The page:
Tube Bands With Handles
Tube resistance bands are typically constructed with a longer tube measuring around 4 feet or more. They come with an anchor point and two plastic handles on each end. Tube bands often use a carabiner mechanism to anchor them, which allows you to stack multiple bands for greater resistance.
Tube bands are great for training the entire body. Whether you use them in pushing movements (such as chest press and overhead press) or in pulling movements (such as lat or supine rows), you’re able to tailor the resistance, adding more as your strength increases.
As the name indicates, therapy bands are most often used for rehabilitation. They have a flat surface, are typically made from latex and are used to rehabilitate problems with functional movement. They’re easy on your body and work well to target stabilizing muscles. Physical therapists use these in a variety of exercises to improve your structural balance.
Mini bands are technically a subgroup of loop bands. Similar to the therapy bands, mini bands have a flat surface rather than tubular. Typically, mini bands do not provide as much resistance as tubular or longer, thicker loop bands. Don’t be fooled, though—you can still get a killer full body workout with mini bands.
To train your lower body, here are just a few of the many exercises that target legs, hips and buttocks: single leg bridges, banded squats, standing kickbacks and banded side steps. Want to engage your core? Use the mini bands to perform plank kickbacks or banded bicycle ab crunches. Last but not least, some exercises that work your upper body include banded push ups and archer pulls.
Mini bands are also used for stretching and mobility work due to their inherently smaller size and lighter resistance.
How to Choose the Right Type of Band
In order to choose the right type of band, you need to identify your skill level and how you plan to use your bands. For example, if you’re training for a marathon and want to add some muscle activation exercises before lacing up, mini bands and lightweight loop bands best suit your needs. If you’re looking to add resistance bands to your weight training regime or as a stand-alone tool to gain strength, tubular bands with handles or medium-to-heavy resistance loop bands work much better than would a therapy or mini band.
What Else to Look for in Resistance Bands
Resistance bands come in a variety of lengths. Depending on the type and brand, lengths can vary from several inches to several feet long. The length of the band is important for two reasons: First, if you’re an extremely short or tall individual, you want to ensure the length is proportional to your height. If you have a band that’s too short, it likely won’t provide enough elasticity for most movements. On the other hand, a band that’s too long won’t be tight enough to provide the resistance that you need or want. If you’re not sure about what length to choose, we recommend choosing a longer band. Most resistance bands can be tied or wrapped to shorten the band.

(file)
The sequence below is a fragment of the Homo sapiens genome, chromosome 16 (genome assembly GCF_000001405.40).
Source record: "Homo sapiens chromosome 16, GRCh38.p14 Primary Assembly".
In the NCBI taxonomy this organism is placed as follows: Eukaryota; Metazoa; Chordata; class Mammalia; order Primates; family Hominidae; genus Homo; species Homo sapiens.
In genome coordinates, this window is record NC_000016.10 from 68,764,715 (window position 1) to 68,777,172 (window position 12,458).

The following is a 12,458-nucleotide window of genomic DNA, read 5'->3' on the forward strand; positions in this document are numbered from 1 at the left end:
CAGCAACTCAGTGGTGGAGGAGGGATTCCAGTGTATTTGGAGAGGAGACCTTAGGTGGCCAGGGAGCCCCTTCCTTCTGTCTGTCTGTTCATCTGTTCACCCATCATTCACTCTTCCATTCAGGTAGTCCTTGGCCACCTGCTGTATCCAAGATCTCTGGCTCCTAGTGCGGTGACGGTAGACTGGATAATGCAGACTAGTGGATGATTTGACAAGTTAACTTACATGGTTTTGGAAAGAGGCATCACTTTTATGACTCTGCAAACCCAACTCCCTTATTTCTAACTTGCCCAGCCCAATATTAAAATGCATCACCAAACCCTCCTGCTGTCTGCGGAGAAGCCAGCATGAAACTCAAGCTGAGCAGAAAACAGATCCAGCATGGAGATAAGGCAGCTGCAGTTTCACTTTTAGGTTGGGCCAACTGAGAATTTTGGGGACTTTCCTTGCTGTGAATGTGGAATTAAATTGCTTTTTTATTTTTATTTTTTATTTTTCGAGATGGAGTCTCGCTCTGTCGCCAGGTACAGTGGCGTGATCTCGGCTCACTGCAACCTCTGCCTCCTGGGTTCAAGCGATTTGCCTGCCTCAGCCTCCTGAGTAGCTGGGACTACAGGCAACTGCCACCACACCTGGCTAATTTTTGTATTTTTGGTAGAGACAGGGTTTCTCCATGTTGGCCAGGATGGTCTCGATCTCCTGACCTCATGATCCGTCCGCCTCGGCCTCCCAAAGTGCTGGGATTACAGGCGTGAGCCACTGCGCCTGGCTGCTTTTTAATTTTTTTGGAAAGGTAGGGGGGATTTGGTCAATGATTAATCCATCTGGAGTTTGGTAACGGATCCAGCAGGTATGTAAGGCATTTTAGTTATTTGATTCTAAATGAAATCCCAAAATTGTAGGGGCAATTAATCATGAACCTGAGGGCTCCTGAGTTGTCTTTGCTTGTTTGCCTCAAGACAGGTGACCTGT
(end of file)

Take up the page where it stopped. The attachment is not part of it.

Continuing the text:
Not all resistance bands are created equal. Most are made of some kind of rubber or elastic-like tubing. Different materials have different quality levels, which affects the lifespan of your bands. A resistance band, by nature, stretches during use, and if the material is poor, the bands could overstretch and tear. Natural rubber latex is your safest bet.
Some bands come with a nylon sheath over the inner tubing. These resistance bands are made to stand up against the test of time as the nylon prevents overstretching. If the band should break, the nylon cover protects you from any snapback.
In addition to considering your intended use of a band, knowing your budget before you begin your search is critical. Resistance bands can be found at every price point, sold both individually and as sets. Don’t waste your time looking at a set that you can’t afford. Budget-friendly resistance bands can be just as durable and effective as expensive ones.
Resistance bands are an underrated training tool that effectively work to improve strength, mobility and even endurance. Their versatility, small size and low cost make them a great addition to any home gym or workout routine. If you’re planning on integrating resistance bands into your training and recovery routine, there’s a lot to consider. Fundamentally, all resistance bands work the same: As they are stretched out, the resistance load increases. However, they vary greatly in design, material and price, so it’s important to know how you intend to use them before you buy.
Prices are accurate and items in stock at time of publishing.